The good news: They found the old fuse box yesterday. The bad news: It’s not a fuse box anymore. I seems the previous owners of our co-op apartment in Queens had some work done to the panel when they did their on-the-cheap renovation five or six years ago, and their electrician did something utterly stupid, illegal, and not up to code. He turned that old fuse box into a junction box — and then he buried it behind plaster and paint in the wall.
When I said something’s gotta give yesterday, I didn’t think that something would be my Thermador wall oven stack. This has been a very sad day for my kitchen plan.
Aleks scheduled a meeting in the morning with the co-op’s electrician Harry and I waited around to listen in. Harry had expected to see an old fuse box, for which he had a solution to offer my electrician that had worked for several of my neighbors who had renovated—a custom breaker box. Unfortunately, this wasn’t going to work for our hairbrained situation. Watch this, he said. He flipped off all the breakers in the breaker box, then tapped a voltage detector pen against the rigged junction box. It lit up like a Christmas tree. We had hot wires hidden behind the wall. The implications were astounding. I could have been doing some “easy” DIY like rewiring a ceiling fixture thinking the box wasn’t hot and been electrocuted.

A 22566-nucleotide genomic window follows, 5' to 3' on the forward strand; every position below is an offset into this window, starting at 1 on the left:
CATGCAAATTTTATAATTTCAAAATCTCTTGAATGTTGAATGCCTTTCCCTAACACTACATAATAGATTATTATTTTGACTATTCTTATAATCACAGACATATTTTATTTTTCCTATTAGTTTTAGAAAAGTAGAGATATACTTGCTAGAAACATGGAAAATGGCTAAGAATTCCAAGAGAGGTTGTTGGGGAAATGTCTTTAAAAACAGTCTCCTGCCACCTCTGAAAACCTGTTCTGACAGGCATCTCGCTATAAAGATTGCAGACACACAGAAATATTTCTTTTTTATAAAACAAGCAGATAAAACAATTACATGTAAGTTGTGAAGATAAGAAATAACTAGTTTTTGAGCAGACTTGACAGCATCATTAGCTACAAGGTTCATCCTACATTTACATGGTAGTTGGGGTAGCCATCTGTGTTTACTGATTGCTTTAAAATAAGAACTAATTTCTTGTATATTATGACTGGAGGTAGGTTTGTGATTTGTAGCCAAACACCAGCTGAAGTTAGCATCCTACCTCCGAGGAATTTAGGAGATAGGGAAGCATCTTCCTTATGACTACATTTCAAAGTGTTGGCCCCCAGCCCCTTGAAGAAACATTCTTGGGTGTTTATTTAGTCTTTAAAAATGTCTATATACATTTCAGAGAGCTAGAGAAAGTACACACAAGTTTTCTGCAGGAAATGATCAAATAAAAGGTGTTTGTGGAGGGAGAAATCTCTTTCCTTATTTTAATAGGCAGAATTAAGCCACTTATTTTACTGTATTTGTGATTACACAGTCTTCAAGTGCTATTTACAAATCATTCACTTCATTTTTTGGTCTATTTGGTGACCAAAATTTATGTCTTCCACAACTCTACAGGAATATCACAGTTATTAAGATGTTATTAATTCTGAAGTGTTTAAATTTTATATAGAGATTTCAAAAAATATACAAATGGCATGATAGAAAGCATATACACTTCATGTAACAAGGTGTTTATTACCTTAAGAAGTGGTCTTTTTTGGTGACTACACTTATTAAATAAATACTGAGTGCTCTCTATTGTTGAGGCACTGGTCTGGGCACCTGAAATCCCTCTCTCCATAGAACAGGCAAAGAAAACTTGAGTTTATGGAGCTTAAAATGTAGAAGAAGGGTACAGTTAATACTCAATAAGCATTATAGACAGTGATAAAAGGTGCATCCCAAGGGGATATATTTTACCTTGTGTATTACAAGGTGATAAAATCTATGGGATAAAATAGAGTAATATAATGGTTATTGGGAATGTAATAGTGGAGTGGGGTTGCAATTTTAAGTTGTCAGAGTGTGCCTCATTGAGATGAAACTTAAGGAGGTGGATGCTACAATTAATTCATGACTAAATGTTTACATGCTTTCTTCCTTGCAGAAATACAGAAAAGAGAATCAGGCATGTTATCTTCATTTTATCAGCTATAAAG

On the one hand, good thing that we’re uncovering this now. On the other hand, it really truly sucks for my renovation plan.
To add to that, I got an email back from Scherr’s that the doors might be a week late. I wrote back and asked if we could at least have the panels so the guys can get started fitting the appliances, but he said that’s not how it works. They’re all done in one batch. If I’d wanted the panels sooner I should have indicated.
Argh. I am beyond frustrated.
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